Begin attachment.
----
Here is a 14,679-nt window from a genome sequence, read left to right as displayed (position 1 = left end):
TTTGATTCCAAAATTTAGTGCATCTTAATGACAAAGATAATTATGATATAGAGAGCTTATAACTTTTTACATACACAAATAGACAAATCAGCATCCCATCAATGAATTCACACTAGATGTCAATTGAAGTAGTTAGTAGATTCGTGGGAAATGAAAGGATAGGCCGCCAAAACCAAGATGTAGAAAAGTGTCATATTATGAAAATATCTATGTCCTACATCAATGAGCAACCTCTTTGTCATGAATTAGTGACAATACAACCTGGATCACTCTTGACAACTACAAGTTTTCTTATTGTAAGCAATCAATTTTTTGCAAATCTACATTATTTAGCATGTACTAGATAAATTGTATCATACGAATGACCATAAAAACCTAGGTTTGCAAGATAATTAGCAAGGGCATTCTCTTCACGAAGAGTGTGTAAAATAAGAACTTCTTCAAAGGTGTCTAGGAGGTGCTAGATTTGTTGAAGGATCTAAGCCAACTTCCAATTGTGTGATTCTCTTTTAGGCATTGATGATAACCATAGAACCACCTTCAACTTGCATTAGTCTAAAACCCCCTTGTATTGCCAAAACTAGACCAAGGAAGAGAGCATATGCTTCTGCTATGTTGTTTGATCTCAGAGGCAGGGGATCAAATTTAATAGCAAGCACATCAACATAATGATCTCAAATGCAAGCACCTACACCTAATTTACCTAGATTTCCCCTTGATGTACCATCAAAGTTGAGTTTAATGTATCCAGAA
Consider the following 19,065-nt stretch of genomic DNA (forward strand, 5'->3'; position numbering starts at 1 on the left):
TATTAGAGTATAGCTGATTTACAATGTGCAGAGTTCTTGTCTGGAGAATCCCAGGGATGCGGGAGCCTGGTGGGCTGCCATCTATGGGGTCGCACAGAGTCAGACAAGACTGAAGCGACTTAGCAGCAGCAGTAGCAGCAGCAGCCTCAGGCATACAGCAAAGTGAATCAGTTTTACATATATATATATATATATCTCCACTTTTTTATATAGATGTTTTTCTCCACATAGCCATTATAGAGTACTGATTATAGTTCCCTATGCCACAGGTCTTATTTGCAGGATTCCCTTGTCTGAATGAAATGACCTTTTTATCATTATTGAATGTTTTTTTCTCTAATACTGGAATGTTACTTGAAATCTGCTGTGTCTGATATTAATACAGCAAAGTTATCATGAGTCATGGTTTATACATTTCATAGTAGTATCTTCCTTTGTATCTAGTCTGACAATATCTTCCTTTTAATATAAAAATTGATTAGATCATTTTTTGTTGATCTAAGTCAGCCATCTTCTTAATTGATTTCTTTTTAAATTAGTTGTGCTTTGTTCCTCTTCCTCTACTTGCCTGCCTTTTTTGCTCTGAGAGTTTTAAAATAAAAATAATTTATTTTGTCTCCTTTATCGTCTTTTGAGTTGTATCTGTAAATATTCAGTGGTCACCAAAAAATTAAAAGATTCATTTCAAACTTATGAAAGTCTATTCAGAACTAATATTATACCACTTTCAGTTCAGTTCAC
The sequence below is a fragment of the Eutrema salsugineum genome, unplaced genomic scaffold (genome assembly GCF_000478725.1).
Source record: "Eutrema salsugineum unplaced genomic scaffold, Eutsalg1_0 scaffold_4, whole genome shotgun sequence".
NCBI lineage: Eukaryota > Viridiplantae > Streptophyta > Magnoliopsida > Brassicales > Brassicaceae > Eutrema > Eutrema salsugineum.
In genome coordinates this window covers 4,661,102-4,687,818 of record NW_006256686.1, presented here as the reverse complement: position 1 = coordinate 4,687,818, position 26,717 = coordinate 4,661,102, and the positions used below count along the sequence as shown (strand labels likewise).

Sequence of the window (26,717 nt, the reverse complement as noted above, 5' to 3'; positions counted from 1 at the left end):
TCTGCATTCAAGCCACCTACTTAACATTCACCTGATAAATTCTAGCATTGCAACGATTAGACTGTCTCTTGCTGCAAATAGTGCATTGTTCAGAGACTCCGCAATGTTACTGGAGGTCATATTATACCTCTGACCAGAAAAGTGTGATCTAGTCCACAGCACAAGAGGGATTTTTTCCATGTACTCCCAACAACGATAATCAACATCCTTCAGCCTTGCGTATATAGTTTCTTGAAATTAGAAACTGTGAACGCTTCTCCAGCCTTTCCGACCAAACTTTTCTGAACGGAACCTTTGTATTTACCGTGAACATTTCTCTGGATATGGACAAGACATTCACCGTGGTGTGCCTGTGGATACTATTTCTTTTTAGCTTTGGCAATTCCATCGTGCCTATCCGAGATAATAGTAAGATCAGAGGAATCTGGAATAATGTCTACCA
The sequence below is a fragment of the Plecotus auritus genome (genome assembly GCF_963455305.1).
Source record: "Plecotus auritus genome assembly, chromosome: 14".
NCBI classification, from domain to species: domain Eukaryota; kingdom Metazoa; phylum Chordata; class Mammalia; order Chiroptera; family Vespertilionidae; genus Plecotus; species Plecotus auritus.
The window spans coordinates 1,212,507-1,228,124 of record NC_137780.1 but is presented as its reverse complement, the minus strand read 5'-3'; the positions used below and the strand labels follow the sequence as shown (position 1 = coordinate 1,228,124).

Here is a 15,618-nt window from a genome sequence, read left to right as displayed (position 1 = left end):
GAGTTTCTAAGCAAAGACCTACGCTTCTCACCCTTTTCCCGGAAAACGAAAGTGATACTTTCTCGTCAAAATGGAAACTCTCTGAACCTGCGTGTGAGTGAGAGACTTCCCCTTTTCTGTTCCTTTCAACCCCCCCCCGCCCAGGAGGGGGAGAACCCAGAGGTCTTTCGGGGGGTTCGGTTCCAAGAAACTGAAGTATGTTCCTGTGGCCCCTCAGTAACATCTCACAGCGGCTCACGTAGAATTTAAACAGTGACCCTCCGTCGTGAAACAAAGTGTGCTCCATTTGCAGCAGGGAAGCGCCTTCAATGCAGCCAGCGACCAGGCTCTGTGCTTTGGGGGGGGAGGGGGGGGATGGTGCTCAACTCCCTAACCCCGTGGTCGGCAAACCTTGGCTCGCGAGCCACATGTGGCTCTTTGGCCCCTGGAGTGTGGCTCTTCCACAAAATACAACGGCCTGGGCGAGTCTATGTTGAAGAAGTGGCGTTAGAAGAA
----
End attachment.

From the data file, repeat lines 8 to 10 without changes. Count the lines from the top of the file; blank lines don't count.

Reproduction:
In genome coordinates this window covers 4,661,102-4,687,818 of record NW_006256686.1, presented here as the reverse complement: position 1 = coordinate 4,687,818, position 26,717 = coordinate 4,661,102, and the positions used below count along the sequence as shown (strand labels likewise).

Sequence of the window (26,717 nt, the reverse complement as noted above, 5' to 3'; positions counted from 1 at the left end):
TCTGCATTCAAGCCACCTACTTAACATTCACCTGATAAATTCTAGCATTGCAACGATTAGACTGTCTCTTGCTGCAAATAGTGCATTGTTCAGAGACTCCGCAATGTTACTGGAGGTCATATTATACCTCTGACCAGAAAAGTGTGATCTAGTCCACAGCACAAGAGGGATTTTTTCCATGTACTCCCAACAACGATAATCAACATCCTTCAGCCTTGCGTATATAGTTTCTTGAAATTAGAAACTGTGAACGCTTCTCCAGCCTTTCCGACCAAACTTTTCTGAACGGAACCTTTGTATTTACCGTGAACATTTCTCTGGATATGGACAAGACATTCACCGTGGTGTGCCTGTGGATACTATTTCTTTTTAGCTTTGGCAATTCCATCGTGCCTATCCGAGATAATAGTAAGATCAGAGGAATCTGGAATAATGTCTACCA